If your baby is still crying (hungry) after 20 minutes from both breasts, you can’t put him back on an empty breast (see #3). When this happens, the right thing to do is to offer small amounts of formula, as a very short term bridge, until your high-volume, mature milk has arrived. In this case, have another caregiver (enter Dad!) give formula. How much formula? Feed him until he stays asleep when you put him down in the bassinet. If he wakes up and cries, he needs more formula. Which formula? Never mind the clever marketing, all baby formulas are the same medically. What is Mom doing during this time? She should pump both breasts, despite the fact they are empty. This tells the body your baby needed more milk than was available and we need to increase production. How long should Mom pump? As long as it takes the other caregiver to get baby to sleep in the bassinet.

6) What if baby is crying and won’t latch well on either breast?

Spend no more than 5 minutes trying to get baby to latch on either breast. After that time, pass her off to another caregiver to feed with formula, while Mom pumps her breasts for 10 minutes.

7) What if I can’t wake baby up after 3 hours, no matter what I do?

First, be sure she is sleeping outside your arms, in the bassinet. If this doesn’t wake her up, try unswaddling, blowing on her face, or dripping cold water on her chest. If this doesn’t work after 5 minutes, pump your breasts for 10 minutes for stimulation. When your baby wakes up later, restart your 3 hour alarm, and restart the process. *Please remember, this is a good thing! It means your baby is full, and doesn’t want to wake up to eat.

8) How do I know if my baby is hungry? How do I know she is full?

In the first 2 weeks of life, use this simple test: put her down in the bassinet. Does she stay asleep? She is full. Does she cry? She needs more food. Nevermind the dirty diaper, the spitting up, the swaddle quality, or the room temperature. Your baby’s hunger cues are literally this simple.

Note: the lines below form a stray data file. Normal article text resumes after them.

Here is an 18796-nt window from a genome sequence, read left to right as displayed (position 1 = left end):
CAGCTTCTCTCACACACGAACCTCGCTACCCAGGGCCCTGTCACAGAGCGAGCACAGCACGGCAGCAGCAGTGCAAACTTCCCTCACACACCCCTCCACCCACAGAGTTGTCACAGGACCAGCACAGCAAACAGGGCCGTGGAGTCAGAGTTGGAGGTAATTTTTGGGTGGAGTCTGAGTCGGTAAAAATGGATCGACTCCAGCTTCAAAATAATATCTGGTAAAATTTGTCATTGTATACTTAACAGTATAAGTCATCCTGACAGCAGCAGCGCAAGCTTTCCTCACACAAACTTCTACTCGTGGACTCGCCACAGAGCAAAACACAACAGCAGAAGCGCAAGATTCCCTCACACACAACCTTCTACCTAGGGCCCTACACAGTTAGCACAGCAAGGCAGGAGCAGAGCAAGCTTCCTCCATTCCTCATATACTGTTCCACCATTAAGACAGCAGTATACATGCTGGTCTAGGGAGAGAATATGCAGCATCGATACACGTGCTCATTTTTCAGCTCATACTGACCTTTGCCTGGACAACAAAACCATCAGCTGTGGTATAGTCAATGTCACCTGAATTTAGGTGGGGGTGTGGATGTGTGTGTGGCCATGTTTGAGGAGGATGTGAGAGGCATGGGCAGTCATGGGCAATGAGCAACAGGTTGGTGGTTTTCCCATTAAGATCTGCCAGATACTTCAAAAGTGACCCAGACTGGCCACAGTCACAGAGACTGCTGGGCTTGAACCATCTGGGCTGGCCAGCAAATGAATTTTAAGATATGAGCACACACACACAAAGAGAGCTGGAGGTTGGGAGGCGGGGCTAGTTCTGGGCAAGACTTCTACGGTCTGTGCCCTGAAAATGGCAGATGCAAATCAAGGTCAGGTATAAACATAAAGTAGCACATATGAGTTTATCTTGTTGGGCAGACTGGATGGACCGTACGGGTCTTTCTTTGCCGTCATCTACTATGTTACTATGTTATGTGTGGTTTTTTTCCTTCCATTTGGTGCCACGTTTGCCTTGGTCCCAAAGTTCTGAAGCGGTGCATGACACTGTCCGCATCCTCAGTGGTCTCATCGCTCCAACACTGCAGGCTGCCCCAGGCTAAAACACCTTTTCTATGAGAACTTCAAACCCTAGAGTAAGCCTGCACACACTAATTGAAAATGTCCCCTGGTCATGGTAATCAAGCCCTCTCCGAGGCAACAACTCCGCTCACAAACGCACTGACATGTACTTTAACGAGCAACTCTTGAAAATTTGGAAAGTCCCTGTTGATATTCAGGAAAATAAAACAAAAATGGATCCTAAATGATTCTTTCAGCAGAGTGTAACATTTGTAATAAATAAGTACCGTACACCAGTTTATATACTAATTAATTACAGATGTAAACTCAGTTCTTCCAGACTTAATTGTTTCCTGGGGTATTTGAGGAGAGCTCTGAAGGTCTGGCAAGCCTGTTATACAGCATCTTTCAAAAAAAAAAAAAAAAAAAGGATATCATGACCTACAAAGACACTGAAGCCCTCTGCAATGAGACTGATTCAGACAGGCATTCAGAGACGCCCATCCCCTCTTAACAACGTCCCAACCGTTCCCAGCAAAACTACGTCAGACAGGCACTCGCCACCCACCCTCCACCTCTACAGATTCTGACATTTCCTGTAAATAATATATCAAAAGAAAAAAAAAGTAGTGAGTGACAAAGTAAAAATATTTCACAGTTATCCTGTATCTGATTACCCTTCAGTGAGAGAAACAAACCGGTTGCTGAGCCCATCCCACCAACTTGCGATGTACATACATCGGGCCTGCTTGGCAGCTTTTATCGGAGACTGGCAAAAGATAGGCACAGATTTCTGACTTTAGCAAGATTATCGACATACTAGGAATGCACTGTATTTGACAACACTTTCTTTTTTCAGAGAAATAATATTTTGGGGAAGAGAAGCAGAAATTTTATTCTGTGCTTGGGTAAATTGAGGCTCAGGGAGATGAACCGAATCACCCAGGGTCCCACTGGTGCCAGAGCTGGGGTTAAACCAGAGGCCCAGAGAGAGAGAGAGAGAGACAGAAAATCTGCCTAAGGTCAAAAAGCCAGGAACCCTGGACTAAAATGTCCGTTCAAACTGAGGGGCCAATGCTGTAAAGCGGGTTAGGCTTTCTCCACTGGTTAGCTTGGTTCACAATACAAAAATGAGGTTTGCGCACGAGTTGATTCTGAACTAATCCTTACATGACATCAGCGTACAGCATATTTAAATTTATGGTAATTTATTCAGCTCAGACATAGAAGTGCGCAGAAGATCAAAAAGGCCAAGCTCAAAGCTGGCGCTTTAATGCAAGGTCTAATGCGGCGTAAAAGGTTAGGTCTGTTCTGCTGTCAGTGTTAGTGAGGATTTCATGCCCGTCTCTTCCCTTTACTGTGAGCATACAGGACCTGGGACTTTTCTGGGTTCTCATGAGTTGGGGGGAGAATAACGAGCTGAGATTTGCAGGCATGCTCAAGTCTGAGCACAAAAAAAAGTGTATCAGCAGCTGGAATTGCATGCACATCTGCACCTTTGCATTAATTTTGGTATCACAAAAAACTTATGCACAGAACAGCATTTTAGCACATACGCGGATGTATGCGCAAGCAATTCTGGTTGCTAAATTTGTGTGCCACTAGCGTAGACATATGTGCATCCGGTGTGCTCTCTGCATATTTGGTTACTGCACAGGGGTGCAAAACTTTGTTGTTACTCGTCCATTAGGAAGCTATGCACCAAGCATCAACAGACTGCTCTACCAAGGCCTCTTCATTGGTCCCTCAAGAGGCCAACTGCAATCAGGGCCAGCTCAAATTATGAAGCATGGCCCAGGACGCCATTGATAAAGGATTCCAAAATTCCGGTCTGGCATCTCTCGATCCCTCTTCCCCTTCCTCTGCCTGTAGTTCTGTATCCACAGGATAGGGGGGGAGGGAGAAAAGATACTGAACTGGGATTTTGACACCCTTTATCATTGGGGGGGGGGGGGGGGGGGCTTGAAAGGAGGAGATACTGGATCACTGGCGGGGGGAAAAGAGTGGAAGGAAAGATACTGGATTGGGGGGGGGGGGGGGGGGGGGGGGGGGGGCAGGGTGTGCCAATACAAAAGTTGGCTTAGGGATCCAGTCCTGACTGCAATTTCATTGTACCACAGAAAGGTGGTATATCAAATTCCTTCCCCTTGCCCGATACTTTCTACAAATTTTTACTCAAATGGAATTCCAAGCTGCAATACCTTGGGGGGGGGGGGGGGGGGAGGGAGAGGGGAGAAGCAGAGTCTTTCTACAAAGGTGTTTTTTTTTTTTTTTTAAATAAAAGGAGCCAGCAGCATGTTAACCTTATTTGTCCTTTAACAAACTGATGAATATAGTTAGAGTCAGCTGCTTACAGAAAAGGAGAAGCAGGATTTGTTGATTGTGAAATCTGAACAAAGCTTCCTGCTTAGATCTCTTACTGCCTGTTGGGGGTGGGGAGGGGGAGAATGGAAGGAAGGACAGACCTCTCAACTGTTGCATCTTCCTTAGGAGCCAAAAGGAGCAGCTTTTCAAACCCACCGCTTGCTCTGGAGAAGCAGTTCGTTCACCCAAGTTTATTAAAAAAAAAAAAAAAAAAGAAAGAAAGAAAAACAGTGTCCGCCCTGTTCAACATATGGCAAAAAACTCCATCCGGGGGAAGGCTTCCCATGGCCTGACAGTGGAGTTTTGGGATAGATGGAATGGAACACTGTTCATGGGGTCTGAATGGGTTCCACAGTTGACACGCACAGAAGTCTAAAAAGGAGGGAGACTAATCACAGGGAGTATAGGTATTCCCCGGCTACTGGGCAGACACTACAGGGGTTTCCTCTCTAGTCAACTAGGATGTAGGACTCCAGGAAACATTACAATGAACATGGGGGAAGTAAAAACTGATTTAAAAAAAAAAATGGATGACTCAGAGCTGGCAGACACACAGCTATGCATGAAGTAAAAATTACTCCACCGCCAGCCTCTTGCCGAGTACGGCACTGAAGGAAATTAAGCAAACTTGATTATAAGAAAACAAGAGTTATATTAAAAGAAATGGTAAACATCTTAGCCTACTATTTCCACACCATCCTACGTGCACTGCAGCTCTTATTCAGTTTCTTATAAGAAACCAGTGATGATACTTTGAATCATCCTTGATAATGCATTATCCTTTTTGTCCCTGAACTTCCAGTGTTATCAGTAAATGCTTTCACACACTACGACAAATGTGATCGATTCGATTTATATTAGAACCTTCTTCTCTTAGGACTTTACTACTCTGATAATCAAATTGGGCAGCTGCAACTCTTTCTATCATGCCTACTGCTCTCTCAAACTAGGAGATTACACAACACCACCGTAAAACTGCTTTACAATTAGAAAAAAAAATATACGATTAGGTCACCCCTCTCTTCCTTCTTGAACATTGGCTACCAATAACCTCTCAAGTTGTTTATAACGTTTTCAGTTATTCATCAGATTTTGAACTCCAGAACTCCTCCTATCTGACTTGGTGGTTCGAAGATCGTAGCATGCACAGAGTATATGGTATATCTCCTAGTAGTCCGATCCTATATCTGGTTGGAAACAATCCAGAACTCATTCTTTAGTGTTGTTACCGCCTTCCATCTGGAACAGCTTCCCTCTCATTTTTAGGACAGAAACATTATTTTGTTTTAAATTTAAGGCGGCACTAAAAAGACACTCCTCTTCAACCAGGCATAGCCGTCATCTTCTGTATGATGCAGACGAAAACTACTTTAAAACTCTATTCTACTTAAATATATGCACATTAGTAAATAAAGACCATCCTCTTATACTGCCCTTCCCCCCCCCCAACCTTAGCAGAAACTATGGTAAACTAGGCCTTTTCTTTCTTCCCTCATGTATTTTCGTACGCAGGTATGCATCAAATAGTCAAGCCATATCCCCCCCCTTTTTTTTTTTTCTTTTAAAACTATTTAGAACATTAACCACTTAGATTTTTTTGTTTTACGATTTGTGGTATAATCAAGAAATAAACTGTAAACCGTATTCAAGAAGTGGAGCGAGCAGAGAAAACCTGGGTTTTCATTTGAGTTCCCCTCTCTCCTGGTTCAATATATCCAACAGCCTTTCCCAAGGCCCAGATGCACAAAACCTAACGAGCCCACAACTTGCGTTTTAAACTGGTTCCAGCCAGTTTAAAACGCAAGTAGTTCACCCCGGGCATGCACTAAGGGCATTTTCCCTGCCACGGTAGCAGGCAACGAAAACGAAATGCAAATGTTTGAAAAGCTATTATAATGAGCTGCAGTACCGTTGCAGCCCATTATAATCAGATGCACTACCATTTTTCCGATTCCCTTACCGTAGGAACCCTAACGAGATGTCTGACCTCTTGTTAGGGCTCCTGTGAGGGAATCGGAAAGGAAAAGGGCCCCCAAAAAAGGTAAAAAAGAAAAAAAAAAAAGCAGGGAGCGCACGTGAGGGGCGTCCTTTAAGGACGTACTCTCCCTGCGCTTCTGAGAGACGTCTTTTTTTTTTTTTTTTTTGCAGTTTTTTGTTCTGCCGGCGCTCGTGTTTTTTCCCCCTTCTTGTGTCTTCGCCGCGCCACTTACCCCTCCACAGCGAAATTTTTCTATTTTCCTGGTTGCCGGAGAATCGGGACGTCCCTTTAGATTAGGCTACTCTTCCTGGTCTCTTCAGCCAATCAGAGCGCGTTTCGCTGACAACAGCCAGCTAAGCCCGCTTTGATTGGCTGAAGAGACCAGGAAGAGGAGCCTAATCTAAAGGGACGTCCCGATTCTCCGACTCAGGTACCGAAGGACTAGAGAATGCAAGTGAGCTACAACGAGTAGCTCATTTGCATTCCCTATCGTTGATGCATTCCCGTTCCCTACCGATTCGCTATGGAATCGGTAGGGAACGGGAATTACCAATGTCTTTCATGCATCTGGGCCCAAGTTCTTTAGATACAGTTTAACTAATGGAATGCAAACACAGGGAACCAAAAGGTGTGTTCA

9) When I use the pump, I don’t seem to make any milk.

Please don’t worry, this is very normal at the beginning. I encourage parents to ignore how much milk is or isn’t coming from the pump. Trust the process, and your milk will come in by the 5th day of life.

10) This schedule is intense. How long is this necessary?

Babies lose up to 10% of their birth weight in the first week of life. Mom’s milk comes in around day 3-5 of life, and we expect baby to have regained their birth weight by the end of the second week. Once the doctor tells you your baby is at or above birth weight, breastfeeding is established, and the new rule in the house is “never wake a sleeping baby.” This rule makes a lot more sense to everyone, and I’m always excited to tell them. Until that time, however, following this schedule is very important.

11) What if I have nipple symptoms (pain/blisters/cracking/bleeding)?

By definition, this means your baby’s latch is not as good as it should be. Assuming baby is not feeding for more than 20 minutes at either breast (see #3), you should reach out to a lactation specialist so they can help troubleshoot your latch. In the meantime, your ObGyn or pediatrician can prescribe medicine called All Purpose Nipple Ointment (APNO) to make you more comfortable.

12) How do I increase my breast milk production?

Over the years, I think I’ve heard just about every idea for increasing breast milk production that Google has to offer. Some of these are evidence-based, while others, unfortunately, are not. More important than water, oatmeal, fenugreek (whatever that is!), or even your best friend’s lactation cookies, the quickest way to increase your breast milk supply is to pump your breasts for 5 minutes when they are empty. This is the strongest signal you can send to your brain to increase the milk production in your breasts. How do I know my breasts are empty? The flow of milk has either ceased completely, or slowed to a trickle.

The first 2 weeks of life are critical in establishing a breast milk supply for you, but if you follow this guide, you’ll be well on your way to breastfeeding success. Thanks for reading!

-- Dr. Tim